So long cable box. New rules may allow you to bypass the box

September 8, 2016 by Tali Arbel
In this March 17, 2015, file photo, Federal Communications Commission Chairman Tom Wheeler testifies before the House Oversight and Government Reform Committee hearing on net neutrality on Capitol Hill in Washington. You may soon have more options for a cable box than renting one from your cable company. The Federal Communications Commission has a plan to make cable companies provide apps for devices that could be made by tech companies like Roku, Google or Apple. It has made significant changes to its proposal to try to assuage concerns from the TV and cable industries. (AP Photo/Lauren Victoria Burke, File)

You may soon have more options for a cable box than renting one from your cable company.

The Federal Communications Commission has a plan to make cable companies provide apps that could be used on devices made by tech companies like maybe Roku or Apple. It says Americans spend billions each year renting boxes and believes there is a better way.

The FCC says the new rules mean more choices and will make it easier for TV lovers to search for and find video they want.

Its January proposal was opposed by the TV and cable industries, criticized by the U.S. Copyright Office and dozens of lawmakers. A revised plan released Thursday adopts some cable-industry suggestions.

The FCC's five commissioners will vote on the plan later this month. If approved, most cable customers could choose another device to watch cable within two years.

The changes would succeed the CableCard, which consumers were supposed to stick into another box like a TiVo to get cable channels. But the CableCard proved to be unpopular with consumers and it largely flopped.

You can use a cable box to watch TV today, but you usually also need another device, like a Roku, Xbox or Apple TV, to watch video from Netflix, Hulu, HBO's app or other internet-based services. The FCC wants popular gadgets to also have access to the cable channels you pay for. That would mean you could search for "Seinfeld" in one of those devices and see what video you could watch from cable channels, other services you subscribe to, like Hulu, and free versions available online.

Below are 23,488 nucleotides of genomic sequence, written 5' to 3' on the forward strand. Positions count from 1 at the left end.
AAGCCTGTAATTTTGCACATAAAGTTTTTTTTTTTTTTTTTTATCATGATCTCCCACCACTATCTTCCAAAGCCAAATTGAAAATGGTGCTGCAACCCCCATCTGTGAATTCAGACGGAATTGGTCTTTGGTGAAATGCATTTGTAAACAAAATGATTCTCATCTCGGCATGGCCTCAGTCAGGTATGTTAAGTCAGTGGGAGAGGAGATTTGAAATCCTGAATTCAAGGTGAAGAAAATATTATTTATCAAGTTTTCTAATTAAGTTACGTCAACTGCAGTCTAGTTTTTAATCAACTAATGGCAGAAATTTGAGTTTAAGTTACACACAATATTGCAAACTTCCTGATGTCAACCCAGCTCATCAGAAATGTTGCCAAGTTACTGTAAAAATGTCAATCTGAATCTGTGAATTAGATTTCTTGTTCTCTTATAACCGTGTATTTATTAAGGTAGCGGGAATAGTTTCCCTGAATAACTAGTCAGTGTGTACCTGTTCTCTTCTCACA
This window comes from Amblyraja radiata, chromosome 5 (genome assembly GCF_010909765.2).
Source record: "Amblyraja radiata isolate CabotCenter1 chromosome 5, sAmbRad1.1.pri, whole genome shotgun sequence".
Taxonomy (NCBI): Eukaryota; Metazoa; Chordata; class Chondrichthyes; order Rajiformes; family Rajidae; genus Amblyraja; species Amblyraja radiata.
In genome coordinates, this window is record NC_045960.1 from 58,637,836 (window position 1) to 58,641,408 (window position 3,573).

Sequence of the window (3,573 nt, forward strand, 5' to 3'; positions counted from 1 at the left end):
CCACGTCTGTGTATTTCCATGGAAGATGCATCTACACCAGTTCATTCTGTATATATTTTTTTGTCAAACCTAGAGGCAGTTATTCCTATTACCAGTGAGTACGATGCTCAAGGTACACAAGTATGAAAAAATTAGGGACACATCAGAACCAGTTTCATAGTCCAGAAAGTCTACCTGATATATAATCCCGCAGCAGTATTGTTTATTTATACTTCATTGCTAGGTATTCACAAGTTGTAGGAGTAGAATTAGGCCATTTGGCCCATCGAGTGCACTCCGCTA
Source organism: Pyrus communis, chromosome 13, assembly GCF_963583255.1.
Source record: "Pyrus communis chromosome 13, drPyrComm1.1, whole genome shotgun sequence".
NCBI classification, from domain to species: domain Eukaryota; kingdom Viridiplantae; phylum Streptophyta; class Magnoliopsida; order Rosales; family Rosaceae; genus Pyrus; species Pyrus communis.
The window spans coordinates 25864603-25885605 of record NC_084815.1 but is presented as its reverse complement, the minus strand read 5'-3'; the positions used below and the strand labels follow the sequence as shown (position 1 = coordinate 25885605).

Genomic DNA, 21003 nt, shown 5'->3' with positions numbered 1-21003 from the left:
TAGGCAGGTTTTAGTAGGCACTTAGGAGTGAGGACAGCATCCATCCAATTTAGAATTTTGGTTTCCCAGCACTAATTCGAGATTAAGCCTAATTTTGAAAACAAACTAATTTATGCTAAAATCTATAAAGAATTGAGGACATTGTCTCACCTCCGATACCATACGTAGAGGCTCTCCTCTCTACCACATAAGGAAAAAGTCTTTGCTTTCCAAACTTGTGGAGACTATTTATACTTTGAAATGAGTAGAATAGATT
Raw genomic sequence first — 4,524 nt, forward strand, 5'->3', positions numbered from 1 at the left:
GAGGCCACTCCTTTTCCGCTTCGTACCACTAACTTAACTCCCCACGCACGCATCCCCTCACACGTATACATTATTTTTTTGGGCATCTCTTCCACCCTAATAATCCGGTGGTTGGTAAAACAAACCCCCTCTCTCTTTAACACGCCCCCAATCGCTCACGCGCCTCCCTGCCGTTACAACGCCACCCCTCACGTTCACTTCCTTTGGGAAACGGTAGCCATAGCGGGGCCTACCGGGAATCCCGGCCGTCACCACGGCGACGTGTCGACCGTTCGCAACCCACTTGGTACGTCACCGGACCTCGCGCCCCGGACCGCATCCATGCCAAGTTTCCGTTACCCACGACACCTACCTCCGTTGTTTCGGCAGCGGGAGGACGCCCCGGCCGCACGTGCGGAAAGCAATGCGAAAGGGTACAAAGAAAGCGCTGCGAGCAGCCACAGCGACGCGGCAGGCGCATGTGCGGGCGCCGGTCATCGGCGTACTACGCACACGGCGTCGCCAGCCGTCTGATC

Initially, the FCC wanted to force cable and satellite TV companies to provide feeds of video and channel information to such gadgets, but that led to fears that device makers wouldn't respect agreements between cable operators and entertainment companies on terms like channel lineups. There were also worries that device makers could insert their own advertising.

The cable industry suggested a plan that would have operators instead develop apps, which they also control, and the FCC agreed. The agency made some changes, though, including a technical tweak that addressed complaints about the expense of supporting such apps from Roku, which makes streaming boxes.

It will also oversee an industry group that develops the standards for how the apps will work on devices. The FCC could change the terms of agreements if it thinks they are damaging to competition. Cable operators don't like the idea of the commission's oversight of the group's work.

A cable-industry backed group, the Future of TV Coalition, said in a statement Thursday that the FCC's revised approach interferes with industry agreements, "micromanages" video apps and will slow innovation.

A group of entertainment conglomerates, including 21st Century Fox, Walt Disney Co. and Time Warner Inc., had also expressed concern with the search capabilities allowed under the revised plan before it was officially announced. They worry that users who search for a TV show will see a free, unlicensed episode displayed next to the cable-company version—that could potentially prompt more people to cancel their cable subscriptions.

Public Knowledge, a consumer group that advocated for the rules, is content with the new plan despite preferring the FCC's initial approach. John Bergmayer, Public Knowledge senior staff attorney and a set-top box expert, said he thought that the FCC's first stab at the rules could have more easily allowed device makers to enable user-friendly features than a cable operator's app might under the revised plan. Still, "I think it's great and a lot better than what we have now," he said.

The cable-box plan is the latest set of rules over which FCC Chairman Tom Wheeler has tangled with the cable industry in recent years. The industry has clashed with regulators over everything from new privacy proposals and the expansion of broadband networks built and maintained by cities rather than private companies, to net neutrality, which mandates that internet service providers treat all traffic equally.

Explore further: FCC wants more companies making cable boxes

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